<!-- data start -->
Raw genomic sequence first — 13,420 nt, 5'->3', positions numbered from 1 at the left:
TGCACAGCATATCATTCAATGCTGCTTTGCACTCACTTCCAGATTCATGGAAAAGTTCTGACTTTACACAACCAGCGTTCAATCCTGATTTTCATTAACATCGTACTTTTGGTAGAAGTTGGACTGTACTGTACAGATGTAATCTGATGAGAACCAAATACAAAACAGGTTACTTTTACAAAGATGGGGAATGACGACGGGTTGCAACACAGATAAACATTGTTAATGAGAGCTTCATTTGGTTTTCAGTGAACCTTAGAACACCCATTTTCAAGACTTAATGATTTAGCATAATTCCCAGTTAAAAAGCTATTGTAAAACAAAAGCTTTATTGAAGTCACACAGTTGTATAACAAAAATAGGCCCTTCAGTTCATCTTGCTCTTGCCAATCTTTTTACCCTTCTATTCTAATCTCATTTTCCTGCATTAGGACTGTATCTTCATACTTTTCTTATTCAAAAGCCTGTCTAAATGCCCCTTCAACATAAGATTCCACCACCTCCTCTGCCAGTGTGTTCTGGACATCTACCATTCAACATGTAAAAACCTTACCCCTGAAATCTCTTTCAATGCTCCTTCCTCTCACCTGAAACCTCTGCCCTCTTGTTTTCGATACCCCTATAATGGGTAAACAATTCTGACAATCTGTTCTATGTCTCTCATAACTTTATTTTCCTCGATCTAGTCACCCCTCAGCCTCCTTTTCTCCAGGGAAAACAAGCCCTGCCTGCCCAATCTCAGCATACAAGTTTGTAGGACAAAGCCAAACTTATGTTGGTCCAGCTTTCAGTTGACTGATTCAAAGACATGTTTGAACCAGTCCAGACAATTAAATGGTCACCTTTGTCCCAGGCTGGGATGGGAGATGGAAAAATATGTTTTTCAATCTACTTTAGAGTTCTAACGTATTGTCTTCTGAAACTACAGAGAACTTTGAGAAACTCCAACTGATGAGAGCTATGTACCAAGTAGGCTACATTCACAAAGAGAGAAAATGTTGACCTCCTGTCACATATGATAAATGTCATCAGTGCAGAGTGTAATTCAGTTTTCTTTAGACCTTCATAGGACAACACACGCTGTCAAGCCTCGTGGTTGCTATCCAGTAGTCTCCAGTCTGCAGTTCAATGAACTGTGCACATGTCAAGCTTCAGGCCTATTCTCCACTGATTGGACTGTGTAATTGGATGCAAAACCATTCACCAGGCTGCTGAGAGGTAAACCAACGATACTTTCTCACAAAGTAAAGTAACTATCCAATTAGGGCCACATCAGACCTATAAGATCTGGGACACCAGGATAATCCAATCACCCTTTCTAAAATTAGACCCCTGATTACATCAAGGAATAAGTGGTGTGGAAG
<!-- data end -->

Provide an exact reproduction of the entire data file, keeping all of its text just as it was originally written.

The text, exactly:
Raw genomic sequence first — 13,420 nt, 5'->3', positions numbered from 1 at the left:
TGCACAGCATATCATTCAATGCTGCTTTGCACTCACTTCCAGATTCATGGAAAAGTTCTGACTTTACACAACCAGCGTTCAATCCTGATTTTCATTAACATCGTACTTTTGGTAGAAGTTGGACTGTACTGTACAGATGTAATCTGATGAGAACCAAATACAAAACAGGTTACTTTTACAAAGATGGGGAATGACGACGGGTTGCAACACAGATAAACATTGTTAATGAGAGCTTCATTTGGTTTTCAGTGAACCTTAGAACACCCATTTTCAAGACTTAATGATTTAGCATAATTCCCAGTTAAAAAGCTATTGTAAAACAAAAGCTTTATTGAAGTCACACAGTTGTATAACAAAAATAGGCCCTTCAGTTCATCTTGCTCTTGCCAATCTTTTTACCCTTCTATTCTAATCTCATTTTCCTGCATTAGGACTGTATCTTCATACTTTTCTTATTCAAAAGCCTGTCTAAATGCCCCTTCAACATAAGATTCCACCACCTCCTCTGCCAGTGTGTTCTGGACATCTACCATTCAACATGTAAAAACCTTACCCCTGAAATCTCTTTCAATGCTCCTTCCTCTCACCTGAAACCTCTGCCCTCTTGTTTTCGATACCCCTATAATGGGTAAACAATTCTGACAATCTGTTCTATGTCTCTCATAACTTTATTTTCCTCGATCTAGTCACCCCTCAGCCTCCTTTTCTCCAGGGAAAACAAGCCCTGCCTGCCCAATCTCAGCATACAAGTTTGTAGGACAAAGCCAAACTTATGTTGGTCCAGCTTTCAGTTGACTGATTCAAAGACATGTTTGAACCAGTCCAGACAATTAAATGGTCACCTTTGTCCCAGGCTGGGATGGGAGATGGAAAAATATGTTTTTCAATCTACTTTAGAGTTCTAACGTATTGTCTTCTGAAACTACAGAGAACTTTGAGAAACTCCAACTGATGAGAGCTATGTACCAAGTAGGCTACATTCACAAAGAGAGAAAATGTTGACCTCCTGTCACATATGATAAATGTCATCAGTGCAGAGTGTAATTCAGTTTTCTTTAGACCTTCATAGGACAACACACGCTGTCAAGCCTCGTGGTTGCTATCCAGTAGTCTCCAGTCTGCAGTTCAATGAACTGTGCACATGTCAAGCTTCAGGCCTATTCTCCACTGATTGGACTGTGTAATTGGATGCAAAACCATTCACCAGGCTGCTGAGAGGTAAACCAACGATACTTTCTCACAAAGTAAAGTAACTATCCAATTAGGGCCACATCAGACCTATAAGATCTGGGACACCAGGATAATCCAATCACCCTTTCTAAAATTAGACCCCTGATTACATCAAGGAATAAGTGGTGTGGAAG